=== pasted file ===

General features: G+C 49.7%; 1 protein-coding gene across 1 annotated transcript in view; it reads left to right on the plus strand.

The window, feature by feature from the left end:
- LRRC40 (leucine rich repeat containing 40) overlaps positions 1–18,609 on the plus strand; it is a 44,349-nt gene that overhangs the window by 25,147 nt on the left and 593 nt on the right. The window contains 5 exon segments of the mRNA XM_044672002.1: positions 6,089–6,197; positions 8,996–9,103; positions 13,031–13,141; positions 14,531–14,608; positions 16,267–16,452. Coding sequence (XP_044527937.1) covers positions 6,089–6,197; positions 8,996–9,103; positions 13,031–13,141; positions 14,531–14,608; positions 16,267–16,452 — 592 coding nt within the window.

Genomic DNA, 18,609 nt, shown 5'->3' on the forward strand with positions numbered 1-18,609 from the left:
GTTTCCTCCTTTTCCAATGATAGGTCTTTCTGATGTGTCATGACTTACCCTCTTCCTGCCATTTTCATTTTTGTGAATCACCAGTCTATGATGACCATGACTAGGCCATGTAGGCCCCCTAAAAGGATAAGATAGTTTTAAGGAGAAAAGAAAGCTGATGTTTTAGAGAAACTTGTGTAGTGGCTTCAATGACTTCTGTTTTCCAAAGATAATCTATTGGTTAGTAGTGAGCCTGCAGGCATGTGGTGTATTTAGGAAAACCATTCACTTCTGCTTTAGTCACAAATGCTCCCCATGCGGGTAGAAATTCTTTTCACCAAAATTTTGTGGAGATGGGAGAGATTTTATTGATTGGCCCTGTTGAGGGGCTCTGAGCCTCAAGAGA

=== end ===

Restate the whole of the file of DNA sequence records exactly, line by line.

General features: G+C 49.7%; 1 protein-coding gene across 1 annotated transcript in view; it reads left to right on the plus strand.

The window, feature by feature from the left end:
- LRRC40 (leucine rich repeat containing 40) overlaps positions 1–18,609 on the plus strand; it is a 44,349-nt gene that overhangs the window by 25,147 nt on the left and 593 nt on the right. The window contains 5 exon segments of the mRNA XM_044672002.1: positions 6,089–6,197; positions 8,996–9,103; positions 13,031–13,141; positions 14,531–14,608; positions 16,267–16,452. Coding sequence (XP_044527937.1) covers positions 6,089–6,197; positions 8,996–9,103; positions 13,031–13,141; positions 14,531–14,608; positions 16,267–16,452 — 592 coding nt within the window.

Genomic DNA, 18,609 nt, shown 5'->3' on the forward strand with positions numbered 1-18,609 from the left:
GTTTCCTCCTTTTCCAATGATAGGTCTTTCTGATGTGTCATGACTTACCCTCTTCCTGCCATTTTCATTTTTGTGAATCACCAGTCTATGATGACCATGACTAGGCCATGTAGGCCCCCTAAAAGGATAAGATAGTTTTAAGGAGAAAAGAAAGCTGATGTTTTAGAGAAACTTGTGTAGTGGCTTCAATGACTTCTGTTTTCCAAAGATAATCTATTGGTTAGTAGTGAGCCTGCAGGCATGTGGTGTATTTAGGAAAACCATTCACTTCTGCTTTAGTCACAAATGCTCCCCATGCGGGTAGAAATTCTTTTCACCAAAATTTTGTGGAGATGGGAGAGATTTTATTGATTGGCCCTGTTGAGGGGCTCTGAGCCTCAAGAGA